Have you joined me on my journey and started making confections in your own kitchen yet? If you haven't, then you must head to the store immediately and stock up on the following ingredients...
Sugar - I use this by the pound when I get started on a candy recipe heavy weekend. Luckily, the larger the sack of sugar you buy, the cheaper it is. Splurge on the ten pound bag. Get someone with big muscles to carry that grocery bag to the kitchen.
Corn Syrup - Corn syrup is made of glucose and provides the necessary molecular structure for correct crystal formation in your candy. (I feel like I need to do an entire post on corn syrup, it's so complex!) Corn syrup is special and I've found that it is almost specific to the Americas. I've begun testing my recipes with other liquid sugars, like glucose syrup and invert syrup, that are more globally available.
Candy Thermometer - Available in alcohol and digital, I've had both. My first candies were made with an alcohol thermometer, it's a perfect, inexpensive option for those just starting out their candy journey. Just be sure to get down and read the temperature at eye level. After my alcohol thermometer broke (bubbles may form in the red liquid) I upgraded to a digital model, one with an alarm. Now I never miss when my sugar reaches hard ball stage!
That's it! If you want to start making simple candies, all you need is sugar and corn syrup. If you want to make more specialty candies, invest in some of these items...
Candy oils - These little bottles of oil pack a flavor punch. Just a few drops of this stuff and your candies will taste like bubblegum, egg nog, cheesecake or root beer. The options are endless and the flavors are cheap, buy a couple and begin to experiment.
Chocolate or Chocolate Candy melts - You want to coat your candies in chocolate, you need to go out and get some chocolate! Sometimes block chocolate is elusive at the grocery store. You can generally find it in the bulk food section of the store and it's usually Merckens. Whole Foods also sells blocks of chocolate, mine carries the deliciously smooth Belgian Callebaut. If you want to skip the process of tempering chocolate, you can use candy melts. They are chocolate flavored and lack the snap that real chocolate has.
Powdered Milk - Mixed with water, this powdered stuff reconstitutes to skim milk. Mix it with a sugar syrup and you can make nougat.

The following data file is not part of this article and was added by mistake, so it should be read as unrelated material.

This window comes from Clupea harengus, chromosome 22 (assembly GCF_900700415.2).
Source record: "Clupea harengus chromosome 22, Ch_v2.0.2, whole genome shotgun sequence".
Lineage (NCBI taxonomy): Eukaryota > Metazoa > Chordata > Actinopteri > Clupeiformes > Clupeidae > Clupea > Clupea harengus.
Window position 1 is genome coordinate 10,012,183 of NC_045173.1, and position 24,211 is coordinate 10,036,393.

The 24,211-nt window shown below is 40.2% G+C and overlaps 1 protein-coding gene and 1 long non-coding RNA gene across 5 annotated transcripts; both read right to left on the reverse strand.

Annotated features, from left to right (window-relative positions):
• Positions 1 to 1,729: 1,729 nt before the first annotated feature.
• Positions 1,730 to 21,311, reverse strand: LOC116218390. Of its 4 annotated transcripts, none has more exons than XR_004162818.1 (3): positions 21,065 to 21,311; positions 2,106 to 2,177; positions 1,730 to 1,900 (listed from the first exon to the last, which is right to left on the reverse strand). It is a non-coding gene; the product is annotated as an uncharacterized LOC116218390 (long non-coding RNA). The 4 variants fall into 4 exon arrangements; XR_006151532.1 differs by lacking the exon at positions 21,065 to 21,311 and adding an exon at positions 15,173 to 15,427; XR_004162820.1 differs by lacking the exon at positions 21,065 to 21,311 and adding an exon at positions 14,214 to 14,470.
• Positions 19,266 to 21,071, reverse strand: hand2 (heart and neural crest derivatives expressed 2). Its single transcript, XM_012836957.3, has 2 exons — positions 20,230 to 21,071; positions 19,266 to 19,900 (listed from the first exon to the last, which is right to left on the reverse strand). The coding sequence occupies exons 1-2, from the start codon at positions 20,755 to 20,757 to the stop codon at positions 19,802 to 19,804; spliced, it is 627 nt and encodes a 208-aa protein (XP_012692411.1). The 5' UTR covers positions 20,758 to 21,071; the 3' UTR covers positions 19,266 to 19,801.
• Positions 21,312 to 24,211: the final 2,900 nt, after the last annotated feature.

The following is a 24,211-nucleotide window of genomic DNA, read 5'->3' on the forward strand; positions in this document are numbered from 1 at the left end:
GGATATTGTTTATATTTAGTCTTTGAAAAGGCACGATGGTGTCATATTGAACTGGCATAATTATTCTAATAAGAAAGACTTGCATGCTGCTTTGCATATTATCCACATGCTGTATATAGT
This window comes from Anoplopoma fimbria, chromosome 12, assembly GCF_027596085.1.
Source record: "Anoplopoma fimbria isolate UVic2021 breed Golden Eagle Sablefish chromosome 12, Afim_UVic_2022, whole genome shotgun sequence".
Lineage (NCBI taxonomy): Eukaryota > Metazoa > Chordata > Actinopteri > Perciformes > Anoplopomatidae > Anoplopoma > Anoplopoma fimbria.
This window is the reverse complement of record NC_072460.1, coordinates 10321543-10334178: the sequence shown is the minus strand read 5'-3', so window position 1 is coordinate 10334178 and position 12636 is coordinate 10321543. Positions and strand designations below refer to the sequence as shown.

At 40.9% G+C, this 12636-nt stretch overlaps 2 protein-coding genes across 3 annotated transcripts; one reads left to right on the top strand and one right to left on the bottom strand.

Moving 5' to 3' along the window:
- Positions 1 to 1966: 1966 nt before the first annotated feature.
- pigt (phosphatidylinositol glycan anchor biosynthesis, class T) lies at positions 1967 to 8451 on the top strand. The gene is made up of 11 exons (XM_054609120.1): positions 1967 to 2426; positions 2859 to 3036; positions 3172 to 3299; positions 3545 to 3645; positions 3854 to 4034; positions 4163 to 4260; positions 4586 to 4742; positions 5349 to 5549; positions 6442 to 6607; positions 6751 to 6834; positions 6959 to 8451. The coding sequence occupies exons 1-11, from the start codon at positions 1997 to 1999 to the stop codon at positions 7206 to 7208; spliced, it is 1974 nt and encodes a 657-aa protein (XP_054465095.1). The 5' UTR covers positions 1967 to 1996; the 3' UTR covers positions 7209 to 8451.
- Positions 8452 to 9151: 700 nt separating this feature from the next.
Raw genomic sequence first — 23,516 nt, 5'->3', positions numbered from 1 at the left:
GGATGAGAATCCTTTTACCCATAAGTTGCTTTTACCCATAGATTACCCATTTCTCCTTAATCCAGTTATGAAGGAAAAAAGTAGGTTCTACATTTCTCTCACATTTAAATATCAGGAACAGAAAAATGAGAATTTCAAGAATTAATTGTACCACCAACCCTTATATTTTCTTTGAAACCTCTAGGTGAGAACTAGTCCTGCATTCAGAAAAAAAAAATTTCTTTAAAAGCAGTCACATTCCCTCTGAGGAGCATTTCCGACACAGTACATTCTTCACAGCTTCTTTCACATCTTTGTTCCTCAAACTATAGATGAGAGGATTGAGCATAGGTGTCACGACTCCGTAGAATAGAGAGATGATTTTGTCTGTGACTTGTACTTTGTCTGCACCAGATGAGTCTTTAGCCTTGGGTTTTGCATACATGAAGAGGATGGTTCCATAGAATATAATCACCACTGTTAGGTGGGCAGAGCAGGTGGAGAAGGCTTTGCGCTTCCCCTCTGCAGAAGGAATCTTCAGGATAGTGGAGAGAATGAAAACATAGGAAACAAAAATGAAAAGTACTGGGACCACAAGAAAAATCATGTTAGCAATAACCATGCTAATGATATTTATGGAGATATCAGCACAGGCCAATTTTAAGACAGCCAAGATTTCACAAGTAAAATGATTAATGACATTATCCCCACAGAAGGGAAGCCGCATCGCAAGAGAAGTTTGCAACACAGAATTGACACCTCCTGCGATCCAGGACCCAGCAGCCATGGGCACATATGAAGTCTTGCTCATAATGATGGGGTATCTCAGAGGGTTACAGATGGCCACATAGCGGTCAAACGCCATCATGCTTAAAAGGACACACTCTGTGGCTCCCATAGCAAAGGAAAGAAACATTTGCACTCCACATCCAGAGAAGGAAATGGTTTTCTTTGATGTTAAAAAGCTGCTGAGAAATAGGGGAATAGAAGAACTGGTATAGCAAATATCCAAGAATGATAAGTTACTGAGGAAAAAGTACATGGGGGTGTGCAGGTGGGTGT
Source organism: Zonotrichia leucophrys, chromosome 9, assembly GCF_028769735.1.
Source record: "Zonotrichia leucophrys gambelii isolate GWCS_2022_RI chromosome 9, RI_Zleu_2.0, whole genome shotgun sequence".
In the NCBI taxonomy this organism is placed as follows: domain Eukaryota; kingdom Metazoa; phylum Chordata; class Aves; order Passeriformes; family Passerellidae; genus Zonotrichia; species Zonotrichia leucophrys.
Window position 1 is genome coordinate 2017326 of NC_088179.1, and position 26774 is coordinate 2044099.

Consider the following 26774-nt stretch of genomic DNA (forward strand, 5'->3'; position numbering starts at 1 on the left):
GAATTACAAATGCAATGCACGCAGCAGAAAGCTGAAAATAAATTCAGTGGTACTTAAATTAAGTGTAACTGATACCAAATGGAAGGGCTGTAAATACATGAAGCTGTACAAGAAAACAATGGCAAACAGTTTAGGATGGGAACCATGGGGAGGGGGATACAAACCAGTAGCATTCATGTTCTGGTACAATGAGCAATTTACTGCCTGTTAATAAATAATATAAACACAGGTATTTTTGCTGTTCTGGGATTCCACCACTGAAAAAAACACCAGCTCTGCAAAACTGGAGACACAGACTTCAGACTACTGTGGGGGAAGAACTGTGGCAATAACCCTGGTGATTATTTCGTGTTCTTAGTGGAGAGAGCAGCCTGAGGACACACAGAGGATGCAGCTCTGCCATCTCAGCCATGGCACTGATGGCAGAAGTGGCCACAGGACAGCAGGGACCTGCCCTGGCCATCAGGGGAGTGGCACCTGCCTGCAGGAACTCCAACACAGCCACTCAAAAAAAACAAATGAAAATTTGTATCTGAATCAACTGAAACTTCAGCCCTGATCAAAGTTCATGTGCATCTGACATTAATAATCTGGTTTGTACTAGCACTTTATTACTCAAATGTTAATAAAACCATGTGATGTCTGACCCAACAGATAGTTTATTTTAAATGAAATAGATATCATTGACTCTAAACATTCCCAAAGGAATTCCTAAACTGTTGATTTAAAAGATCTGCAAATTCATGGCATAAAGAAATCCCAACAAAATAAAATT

Cocoa Powder - Natural. Dutch cocoa powder contains a bit of fat and shouldn't be used when making or coating marshmallows. Cocoa powder will allow you to turn plain nougat into chocolate nougat. Plain marshmallows into chocolate marshmallows. You get the idea.
Gelatin - Choose your favorite type, sheets or powdered. Gelatin is necessary for so many candy treats, marshmallow, sponge candy, certain gummies. Sometimes you can substitute with egg whites. Vegetarians out there, I haven't tested any of my recipes with agar powder. Let me know if you have!
Citric acid, malted milk powder, powdered pectin, invertase, the list could go on and on. Start out with the basics and soon you'll find yourself trolling the specialty food stores and websites for new candy ingredients to experiment with! (My primary sources are the King Arthur Flour.com, Lorann Oils.com and Amazon.)
One Year Ago: Cookie Dough Eggs Rolls (how appropriate!)
Cookie Dough Fudge
Adapted from Sweet Confections
I was blown away by the flavor of this fudge. It was just like eating cookie dough from the bowl. I'm not sure if this is better for you (with its lack of raw eggs) because it's pretty much just sugar and cream. One thing I do know is that this fudge was gone very quickly!
1 3/4 cups sugar
3/4 cups dark brown sugar
1/2 cup heavy cream
1/4 cup 2% milk
1 tbsp corn syrup
1 tsp kosher salt
2 tbsp butter
1 tsp vanilla extract
1/2 cup flour
1/3 cup chocolate chips
In a 4-quart pot, combine sugars, heavy cream, milk, corn syrup and salt. Insert a candy thermometer and cook over medium heat, stirring frequently, to 242 F. Remove from the heat and add butter, vanilla extract and flour. Pour into a 9x13-inch pan and let sit for 20 minutes. (The mixture will harden up and begin to crystallize)
Coat an 8x8-inch pan with cooking spray, wipe out excess oil with a napkin. Scrape the now hardened candy syrup into a bowl of a stand mixer and beat with the paddle attachment until the fudge comes together into a ball. (yours may just look like cookie dough, mine did) Scrape fudge into the prepared 8x8 pan and press into a flat layer. Add chocolate chips and press into the fudge.
Let sit at room temperature to crystallize, do not put into the fridge as it will disrupt the natural crystallization process. Once the fudge is cooled and the chocolate chips are set, place in the fridge for 1 hour (this will make the fudge easy to cut). Cut into 1-inch pieces and serve to all your friends!